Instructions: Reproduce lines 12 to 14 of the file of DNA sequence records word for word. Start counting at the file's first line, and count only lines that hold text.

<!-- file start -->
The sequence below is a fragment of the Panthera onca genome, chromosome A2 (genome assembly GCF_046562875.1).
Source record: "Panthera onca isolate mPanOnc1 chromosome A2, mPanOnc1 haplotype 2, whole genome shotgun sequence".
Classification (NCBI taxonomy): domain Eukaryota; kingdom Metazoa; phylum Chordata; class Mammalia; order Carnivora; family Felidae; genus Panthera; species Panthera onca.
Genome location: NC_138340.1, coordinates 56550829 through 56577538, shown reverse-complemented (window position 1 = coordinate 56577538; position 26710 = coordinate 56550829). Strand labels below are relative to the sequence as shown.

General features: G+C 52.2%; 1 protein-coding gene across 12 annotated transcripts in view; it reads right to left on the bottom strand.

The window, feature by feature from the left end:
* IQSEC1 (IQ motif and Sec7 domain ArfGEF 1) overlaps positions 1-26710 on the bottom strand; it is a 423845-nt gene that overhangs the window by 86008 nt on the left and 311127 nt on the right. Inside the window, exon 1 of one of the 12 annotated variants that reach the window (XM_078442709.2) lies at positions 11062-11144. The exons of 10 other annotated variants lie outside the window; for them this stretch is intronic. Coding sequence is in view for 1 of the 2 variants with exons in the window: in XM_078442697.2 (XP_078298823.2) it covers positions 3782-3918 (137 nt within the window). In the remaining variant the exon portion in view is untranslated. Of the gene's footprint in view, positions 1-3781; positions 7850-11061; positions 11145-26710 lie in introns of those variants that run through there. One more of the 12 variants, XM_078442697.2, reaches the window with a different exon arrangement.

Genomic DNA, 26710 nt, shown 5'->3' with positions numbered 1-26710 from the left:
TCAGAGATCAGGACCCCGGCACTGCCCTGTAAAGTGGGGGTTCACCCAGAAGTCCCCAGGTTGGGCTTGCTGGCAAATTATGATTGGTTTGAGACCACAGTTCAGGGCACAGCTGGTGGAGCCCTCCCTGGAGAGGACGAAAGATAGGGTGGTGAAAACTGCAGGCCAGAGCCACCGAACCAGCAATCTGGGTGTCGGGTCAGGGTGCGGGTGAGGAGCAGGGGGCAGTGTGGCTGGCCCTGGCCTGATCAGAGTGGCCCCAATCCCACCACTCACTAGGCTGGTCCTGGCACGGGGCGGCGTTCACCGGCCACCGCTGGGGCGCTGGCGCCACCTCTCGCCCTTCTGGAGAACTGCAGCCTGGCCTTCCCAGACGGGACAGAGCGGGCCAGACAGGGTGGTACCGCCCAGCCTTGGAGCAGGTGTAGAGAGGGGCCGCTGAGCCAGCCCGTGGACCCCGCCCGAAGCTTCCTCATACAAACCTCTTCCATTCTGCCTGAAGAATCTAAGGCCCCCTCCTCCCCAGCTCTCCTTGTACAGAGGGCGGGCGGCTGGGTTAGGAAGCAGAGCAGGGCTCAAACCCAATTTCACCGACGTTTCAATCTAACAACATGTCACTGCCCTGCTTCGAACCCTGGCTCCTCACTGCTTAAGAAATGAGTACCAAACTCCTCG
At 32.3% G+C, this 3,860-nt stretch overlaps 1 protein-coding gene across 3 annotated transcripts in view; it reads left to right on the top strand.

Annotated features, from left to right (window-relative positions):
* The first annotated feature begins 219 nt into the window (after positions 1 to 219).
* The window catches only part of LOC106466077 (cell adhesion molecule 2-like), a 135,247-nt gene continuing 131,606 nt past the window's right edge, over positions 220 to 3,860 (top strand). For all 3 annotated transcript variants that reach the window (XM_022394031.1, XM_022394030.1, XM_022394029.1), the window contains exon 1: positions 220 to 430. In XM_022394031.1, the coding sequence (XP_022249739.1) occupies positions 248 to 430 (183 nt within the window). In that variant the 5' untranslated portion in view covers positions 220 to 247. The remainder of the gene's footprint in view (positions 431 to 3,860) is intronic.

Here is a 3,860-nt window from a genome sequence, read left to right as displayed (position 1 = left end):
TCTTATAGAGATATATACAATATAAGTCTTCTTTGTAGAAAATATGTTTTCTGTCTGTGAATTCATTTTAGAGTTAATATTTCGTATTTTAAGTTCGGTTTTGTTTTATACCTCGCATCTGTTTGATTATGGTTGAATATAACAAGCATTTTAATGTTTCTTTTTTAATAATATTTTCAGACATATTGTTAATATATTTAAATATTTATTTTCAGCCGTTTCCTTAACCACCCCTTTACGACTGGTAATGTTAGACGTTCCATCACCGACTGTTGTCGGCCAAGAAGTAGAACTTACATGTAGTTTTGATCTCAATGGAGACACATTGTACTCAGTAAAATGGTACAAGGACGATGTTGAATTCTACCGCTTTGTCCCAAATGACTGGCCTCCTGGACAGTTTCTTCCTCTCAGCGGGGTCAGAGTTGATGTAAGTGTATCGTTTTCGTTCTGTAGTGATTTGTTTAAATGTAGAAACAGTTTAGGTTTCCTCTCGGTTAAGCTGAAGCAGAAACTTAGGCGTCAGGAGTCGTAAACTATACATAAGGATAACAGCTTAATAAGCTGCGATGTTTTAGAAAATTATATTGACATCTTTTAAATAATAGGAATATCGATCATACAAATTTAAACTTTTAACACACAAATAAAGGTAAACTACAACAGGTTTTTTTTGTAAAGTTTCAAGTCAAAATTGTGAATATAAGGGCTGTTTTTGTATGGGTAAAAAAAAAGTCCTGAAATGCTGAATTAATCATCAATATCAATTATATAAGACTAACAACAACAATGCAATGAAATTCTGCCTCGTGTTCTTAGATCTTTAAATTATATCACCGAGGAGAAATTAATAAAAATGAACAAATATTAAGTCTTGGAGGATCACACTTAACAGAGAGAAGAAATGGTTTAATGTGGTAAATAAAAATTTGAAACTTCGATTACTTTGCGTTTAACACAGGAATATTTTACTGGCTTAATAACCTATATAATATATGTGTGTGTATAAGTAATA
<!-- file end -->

* The first annotated feature begins 219 nt into the window (after positions 1 to 219).
* The window catches only part of LOC106466077 (cell adhesion molecule 2-like), a 135,247-nt gene continuing 131,606 nt past the window's right edge, over positions 220 to 3,860 (top strand). For all 3 annotated transcript variants that reach the window (XM_022394031.1, XM_022394030.1, XM_022394029.1), the window contains exon 1: positions 220 to 430. In XM_022394031.1, the coding sequence (XP_022249739.1) occupies positions 248 to 430 (183 nt within the window). In that variant the 5' untranslated portion in view covers positions 220 to 247. The remainder of the gene's footprint in view (positions 431 to 3,860) is intronic.

Here is a 3,860-nt window from a genome sequence, read left to right as displayed (position 1 = left end):